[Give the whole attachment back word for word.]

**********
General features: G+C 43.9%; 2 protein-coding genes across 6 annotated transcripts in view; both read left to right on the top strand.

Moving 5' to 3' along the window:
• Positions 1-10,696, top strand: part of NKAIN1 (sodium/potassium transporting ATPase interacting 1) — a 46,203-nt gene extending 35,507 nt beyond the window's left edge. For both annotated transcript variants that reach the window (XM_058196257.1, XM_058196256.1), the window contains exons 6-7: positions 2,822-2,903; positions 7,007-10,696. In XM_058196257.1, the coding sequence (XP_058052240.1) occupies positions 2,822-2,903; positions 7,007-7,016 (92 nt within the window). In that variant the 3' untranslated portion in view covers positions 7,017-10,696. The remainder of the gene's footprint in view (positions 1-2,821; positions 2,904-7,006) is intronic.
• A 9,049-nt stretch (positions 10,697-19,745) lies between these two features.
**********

General features: G+C 43.9%; 2 protein-coding genes across 6 annotated transcripts in view; both read left to right on the top strand.

Moving 5' to 3' along the window:
• Positions 1-10,696, top strand: part of NKAIN1 (sodium/potassium transporting ATPase interacting 1) — a 46,203-nt gene extending 35,507 nt beyond the window's left edge. For both annotated transcript variants that reach the window (XM_058196257.1, XM_058196256.1), the window contains exons 6-7: positions 2,822-2,903; positions 7,007-10,696. In XM_058196257.1, the coding sequence (XP_058052240.1) occupies positions 2,822-2,903; positions 7,007-7,016 (92 nt within the window). In that variant the 3' untranslated portion in view covers positions 7,017-10,696. The remainder of the gene's footprint in view (positions 1-2,821; positions 2,904-7,006) is intronic.
• A 9,049-nt stretch (positions 10,697-19,745) lies between these two features.